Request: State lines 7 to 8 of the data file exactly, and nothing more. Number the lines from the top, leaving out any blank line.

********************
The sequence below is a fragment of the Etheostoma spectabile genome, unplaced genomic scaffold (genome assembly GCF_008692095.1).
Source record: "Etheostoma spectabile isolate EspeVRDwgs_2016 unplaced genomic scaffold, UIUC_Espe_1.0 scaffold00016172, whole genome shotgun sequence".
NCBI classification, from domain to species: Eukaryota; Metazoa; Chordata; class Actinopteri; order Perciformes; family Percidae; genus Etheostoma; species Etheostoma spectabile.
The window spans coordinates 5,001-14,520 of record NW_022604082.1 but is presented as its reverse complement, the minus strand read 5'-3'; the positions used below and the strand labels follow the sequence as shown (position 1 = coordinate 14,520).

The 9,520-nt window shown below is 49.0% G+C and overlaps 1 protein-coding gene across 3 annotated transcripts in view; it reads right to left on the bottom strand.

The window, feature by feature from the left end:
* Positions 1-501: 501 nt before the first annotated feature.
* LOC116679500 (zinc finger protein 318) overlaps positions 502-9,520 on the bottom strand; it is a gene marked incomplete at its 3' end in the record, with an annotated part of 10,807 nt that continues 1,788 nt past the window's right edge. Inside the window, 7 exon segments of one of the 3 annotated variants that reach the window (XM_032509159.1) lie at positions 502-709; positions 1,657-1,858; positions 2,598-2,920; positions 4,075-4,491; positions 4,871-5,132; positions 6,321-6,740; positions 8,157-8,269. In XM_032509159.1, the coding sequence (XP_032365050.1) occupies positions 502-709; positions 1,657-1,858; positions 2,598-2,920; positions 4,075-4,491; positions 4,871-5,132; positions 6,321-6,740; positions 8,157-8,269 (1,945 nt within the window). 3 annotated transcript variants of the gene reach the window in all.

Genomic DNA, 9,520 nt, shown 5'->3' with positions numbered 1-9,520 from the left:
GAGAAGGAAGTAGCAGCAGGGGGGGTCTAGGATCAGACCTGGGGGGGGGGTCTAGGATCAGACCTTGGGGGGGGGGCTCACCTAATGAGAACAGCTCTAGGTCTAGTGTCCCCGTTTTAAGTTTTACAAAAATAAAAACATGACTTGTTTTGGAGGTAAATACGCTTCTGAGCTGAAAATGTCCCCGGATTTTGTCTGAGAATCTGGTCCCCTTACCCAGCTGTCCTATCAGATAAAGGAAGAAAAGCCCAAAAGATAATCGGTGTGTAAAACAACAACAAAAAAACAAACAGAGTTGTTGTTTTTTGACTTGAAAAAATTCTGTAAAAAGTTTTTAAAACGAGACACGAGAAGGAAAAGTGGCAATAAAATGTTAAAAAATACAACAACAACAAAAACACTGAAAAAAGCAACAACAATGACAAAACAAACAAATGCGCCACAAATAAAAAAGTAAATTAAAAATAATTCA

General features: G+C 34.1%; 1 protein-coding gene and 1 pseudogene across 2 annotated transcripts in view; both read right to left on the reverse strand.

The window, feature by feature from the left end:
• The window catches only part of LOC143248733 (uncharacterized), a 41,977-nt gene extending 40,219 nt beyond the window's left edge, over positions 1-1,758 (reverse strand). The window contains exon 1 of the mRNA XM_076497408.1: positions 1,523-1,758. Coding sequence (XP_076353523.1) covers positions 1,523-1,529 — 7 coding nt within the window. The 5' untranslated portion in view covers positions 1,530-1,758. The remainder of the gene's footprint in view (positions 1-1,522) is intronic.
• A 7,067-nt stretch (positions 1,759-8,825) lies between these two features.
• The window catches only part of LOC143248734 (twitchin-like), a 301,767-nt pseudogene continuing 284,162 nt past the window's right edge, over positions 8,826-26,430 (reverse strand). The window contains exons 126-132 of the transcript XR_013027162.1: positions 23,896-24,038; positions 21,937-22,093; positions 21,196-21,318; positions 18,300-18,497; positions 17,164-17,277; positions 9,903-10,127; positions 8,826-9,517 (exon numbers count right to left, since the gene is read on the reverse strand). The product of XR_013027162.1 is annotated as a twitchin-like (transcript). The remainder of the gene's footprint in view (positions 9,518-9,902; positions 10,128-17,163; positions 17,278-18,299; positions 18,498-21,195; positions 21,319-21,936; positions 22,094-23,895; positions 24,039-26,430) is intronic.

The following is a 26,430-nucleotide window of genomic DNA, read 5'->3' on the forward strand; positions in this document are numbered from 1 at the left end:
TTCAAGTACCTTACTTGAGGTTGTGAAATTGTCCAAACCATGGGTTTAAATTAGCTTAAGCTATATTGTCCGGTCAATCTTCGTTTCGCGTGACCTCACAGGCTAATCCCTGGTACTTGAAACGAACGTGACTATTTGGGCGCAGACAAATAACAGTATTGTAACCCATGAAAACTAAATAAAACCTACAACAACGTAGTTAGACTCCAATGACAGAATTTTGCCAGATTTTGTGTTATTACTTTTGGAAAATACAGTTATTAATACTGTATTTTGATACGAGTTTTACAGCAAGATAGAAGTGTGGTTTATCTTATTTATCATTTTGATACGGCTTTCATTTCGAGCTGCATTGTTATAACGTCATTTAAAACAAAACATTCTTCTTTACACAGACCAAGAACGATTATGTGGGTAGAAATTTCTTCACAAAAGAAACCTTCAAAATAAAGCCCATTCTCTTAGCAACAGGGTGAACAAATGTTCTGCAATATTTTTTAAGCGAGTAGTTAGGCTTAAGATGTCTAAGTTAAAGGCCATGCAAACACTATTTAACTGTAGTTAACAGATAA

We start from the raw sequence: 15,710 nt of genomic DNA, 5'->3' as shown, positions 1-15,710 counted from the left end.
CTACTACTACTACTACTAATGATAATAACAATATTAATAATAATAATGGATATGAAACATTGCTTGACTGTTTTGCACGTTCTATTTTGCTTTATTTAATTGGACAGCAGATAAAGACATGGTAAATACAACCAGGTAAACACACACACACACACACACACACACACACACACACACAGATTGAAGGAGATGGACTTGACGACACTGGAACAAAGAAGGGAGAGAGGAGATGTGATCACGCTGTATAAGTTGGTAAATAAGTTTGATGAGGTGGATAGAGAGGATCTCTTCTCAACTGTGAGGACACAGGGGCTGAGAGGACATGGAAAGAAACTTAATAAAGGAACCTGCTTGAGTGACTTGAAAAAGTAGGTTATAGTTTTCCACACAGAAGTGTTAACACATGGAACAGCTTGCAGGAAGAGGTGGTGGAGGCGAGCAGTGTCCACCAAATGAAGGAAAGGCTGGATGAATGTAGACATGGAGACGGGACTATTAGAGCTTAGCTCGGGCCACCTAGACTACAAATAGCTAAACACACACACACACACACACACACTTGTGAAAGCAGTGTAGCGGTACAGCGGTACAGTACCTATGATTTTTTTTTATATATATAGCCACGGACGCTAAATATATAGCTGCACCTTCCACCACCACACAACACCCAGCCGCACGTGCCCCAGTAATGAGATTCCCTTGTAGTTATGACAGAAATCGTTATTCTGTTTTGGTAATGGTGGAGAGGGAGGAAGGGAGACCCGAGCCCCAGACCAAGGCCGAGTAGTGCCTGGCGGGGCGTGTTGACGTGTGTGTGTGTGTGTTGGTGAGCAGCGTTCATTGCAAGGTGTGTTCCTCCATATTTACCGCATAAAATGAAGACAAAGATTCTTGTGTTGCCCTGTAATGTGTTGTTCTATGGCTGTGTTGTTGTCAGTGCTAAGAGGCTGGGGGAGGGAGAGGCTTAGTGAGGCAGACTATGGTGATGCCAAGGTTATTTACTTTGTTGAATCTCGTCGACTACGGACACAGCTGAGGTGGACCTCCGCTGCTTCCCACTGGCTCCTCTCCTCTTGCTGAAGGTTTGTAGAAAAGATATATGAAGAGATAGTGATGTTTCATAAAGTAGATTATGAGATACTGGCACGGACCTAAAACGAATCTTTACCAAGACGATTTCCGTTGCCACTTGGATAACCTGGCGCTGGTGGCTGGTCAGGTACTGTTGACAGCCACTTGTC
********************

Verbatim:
* Positions 1-501: 501 nt before the first annotated feature.
* LOC116679500 (zinc finger protein 318) overlaps positions 502-9,520 on the bottom strand; it is a gene marked incomplete at its 3' end in the record, with an annotated part of 10,807 nt that continues 1,788 nt past the window's right edge. Inside the window, 7 exon segments of one of the 3 annotated variants that reach the window (XM_032509159.1) lie at positions 502-709; positions 1,657-1,858; positions 2,598-2,920; positions 4,075-4,491; positions 4,871-5,132; positions 6,321-6,740; positions 8,157-8,269. In XM_032509159.1, the coding sequence (XP_032365050.1) occupies positions 502-709; positions 1,657-1,858; positions 2,598-2,920; positions 4,075-4,491; positions 4,871-5,132; positions 6,321-6,740; positions 8,157-8,269 (1,945 nt within the window). 3 annotated transcript variants of the gene reach the window in all.